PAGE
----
What your clients need to know about changes to Internet sales tax laws
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It seemed, in the spring of 2013, that Internet sales tax would soon become a reality. The Senate had overwhelmingly passed the Marketplace Fairness Act of 2013 (MFA) and sent it to the House for consideration. Amazon.com was collecting sales tax in a growing number of states, including New York, where the company’s efforts to battle the state’s Amazon tax law failed. Small business owners and lawmakers across the nation were increasingly calling for remote retailers to collect sales tax like their brick-and-mortar counterparts. Numerous states were considering or enacting some sort of remote sales tax legislation.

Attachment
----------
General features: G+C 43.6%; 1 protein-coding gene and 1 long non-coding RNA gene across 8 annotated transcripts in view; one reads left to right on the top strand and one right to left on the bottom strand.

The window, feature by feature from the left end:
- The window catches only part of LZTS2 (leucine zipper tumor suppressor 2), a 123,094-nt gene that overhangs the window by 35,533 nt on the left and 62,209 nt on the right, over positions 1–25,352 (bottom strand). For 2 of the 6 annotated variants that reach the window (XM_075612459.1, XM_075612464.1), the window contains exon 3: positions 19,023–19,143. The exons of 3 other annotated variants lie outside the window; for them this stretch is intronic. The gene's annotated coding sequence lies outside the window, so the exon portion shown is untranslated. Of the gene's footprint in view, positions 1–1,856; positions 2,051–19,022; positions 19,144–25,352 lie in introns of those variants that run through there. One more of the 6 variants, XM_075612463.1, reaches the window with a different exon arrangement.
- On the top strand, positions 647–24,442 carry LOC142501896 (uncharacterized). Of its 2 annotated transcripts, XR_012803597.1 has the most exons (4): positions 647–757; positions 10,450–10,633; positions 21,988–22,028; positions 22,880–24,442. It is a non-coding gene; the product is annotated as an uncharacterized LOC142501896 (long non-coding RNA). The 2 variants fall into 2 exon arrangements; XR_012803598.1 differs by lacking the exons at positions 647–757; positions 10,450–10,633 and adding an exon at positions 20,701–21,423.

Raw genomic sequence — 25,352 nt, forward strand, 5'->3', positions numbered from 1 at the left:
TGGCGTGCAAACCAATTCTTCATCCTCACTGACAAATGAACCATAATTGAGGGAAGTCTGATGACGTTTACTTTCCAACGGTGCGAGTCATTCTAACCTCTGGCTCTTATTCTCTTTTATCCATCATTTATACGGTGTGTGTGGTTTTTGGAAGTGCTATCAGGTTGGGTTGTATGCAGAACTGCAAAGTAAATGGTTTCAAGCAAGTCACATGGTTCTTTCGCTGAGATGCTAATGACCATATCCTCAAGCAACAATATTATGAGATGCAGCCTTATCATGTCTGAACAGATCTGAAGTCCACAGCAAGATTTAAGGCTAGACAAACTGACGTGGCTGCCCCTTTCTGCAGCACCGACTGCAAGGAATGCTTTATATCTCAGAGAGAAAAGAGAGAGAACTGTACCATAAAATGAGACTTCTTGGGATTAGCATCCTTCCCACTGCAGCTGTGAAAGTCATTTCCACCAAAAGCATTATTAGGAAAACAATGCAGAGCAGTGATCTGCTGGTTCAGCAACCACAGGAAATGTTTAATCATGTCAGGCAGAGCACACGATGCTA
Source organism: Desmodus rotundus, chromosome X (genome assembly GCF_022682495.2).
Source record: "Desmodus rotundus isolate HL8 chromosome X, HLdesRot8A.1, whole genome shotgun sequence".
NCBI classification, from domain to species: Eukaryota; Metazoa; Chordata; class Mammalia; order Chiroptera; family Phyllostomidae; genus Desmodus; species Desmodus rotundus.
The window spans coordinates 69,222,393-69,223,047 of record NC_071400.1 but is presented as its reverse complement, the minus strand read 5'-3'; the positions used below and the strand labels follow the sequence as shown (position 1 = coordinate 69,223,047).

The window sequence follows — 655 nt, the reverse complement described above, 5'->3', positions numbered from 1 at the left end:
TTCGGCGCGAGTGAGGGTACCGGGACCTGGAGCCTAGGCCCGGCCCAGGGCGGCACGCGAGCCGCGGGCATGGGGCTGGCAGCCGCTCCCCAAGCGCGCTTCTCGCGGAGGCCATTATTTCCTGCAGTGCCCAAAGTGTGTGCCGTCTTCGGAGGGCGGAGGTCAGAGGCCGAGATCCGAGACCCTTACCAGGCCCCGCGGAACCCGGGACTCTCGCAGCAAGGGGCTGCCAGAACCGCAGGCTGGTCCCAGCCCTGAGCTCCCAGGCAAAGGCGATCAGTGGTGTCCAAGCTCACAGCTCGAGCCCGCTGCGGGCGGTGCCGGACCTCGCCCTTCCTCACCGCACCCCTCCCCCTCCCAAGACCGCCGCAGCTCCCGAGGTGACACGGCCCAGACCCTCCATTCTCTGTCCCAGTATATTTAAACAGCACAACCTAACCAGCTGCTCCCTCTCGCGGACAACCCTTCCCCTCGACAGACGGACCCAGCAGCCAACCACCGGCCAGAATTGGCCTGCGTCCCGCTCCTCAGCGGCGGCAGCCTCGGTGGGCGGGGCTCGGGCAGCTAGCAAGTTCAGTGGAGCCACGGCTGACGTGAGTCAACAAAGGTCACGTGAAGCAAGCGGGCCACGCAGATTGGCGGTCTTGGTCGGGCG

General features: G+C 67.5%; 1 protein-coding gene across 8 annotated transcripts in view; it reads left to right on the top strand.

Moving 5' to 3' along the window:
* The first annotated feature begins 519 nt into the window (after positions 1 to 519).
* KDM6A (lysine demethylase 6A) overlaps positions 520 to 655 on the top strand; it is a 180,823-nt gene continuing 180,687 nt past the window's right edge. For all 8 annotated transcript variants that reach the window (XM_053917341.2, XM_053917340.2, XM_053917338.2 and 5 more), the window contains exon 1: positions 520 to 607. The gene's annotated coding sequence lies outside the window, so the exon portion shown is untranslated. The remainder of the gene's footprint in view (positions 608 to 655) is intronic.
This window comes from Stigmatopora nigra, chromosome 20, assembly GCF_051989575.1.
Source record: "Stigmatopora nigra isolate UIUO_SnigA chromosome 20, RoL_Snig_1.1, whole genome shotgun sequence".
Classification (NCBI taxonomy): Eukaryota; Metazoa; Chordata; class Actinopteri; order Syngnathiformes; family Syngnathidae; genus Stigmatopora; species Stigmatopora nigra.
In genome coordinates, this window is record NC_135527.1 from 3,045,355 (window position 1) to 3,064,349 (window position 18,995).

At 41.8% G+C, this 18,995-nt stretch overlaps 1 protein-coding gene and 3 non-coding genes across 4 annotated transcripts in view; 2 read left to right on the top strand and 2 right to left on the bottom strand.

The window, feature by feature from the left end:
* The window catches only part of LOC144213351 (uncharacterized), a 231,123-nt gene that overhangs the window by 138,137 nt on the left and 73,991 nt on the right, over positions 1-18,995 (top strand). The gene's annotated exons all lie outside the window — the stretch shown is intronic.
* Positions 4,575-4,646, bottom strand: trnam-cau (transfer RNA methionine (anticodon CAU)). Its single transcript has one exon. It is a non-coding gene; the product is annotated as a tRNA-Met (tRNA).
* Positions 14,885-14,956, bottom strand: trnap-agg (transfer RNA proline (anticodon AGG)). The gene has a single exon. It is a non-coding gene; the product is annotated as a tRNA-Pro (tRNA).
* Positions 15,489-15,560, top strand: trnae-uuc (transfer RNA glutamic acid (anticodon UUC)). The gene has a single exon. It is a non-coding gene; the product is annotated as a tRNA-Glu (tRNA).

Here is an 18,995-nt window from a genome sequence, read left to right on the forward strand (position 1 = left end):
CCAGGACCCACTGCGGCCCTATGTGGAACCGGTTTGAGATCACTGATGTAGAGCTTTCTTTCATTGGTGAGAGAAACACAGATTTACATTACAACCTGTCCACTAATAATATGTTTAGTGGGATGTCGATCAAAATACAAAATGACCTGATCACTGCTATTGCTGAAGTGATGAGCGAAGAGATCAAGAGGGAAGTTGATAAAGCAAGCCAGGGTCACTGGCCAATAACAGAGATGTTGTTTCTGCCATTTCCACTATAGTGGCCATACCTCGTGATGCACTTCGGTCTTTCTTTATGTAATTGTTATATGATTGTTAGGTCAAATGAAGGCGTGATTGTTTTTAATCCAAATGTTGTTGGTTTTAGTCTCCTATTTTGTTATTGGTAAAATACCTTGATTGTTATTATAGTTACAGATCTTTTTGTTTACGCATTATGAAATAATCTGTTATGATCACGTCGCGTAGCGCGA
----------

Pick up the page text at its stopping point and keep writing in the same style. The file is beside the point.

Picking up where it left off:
And then momentum stalled. Several federal lawmakers said they would work to ensure the bill would not become law. In September 2013, Chairman of the House Judiciary Committee Bob Goodlatte (R-VA) expressed concerns that the bill was too complex and released Seven Basic Principles on Remote Sales Tax to guide future discussions. And then the issue went dark until March 2014, when a hearing was held on the matter.
2014 was then going to be the Year of Online Sales Tax, although MFA did nothing but gather dust in the House. When the measure failed to come to a vote during the regular session, pundits said it would come up during the Lame Duck Session. House Speaker John Boehner said it absolutely would not. He proved correct, and 2015 arrived with no remote sales tax law.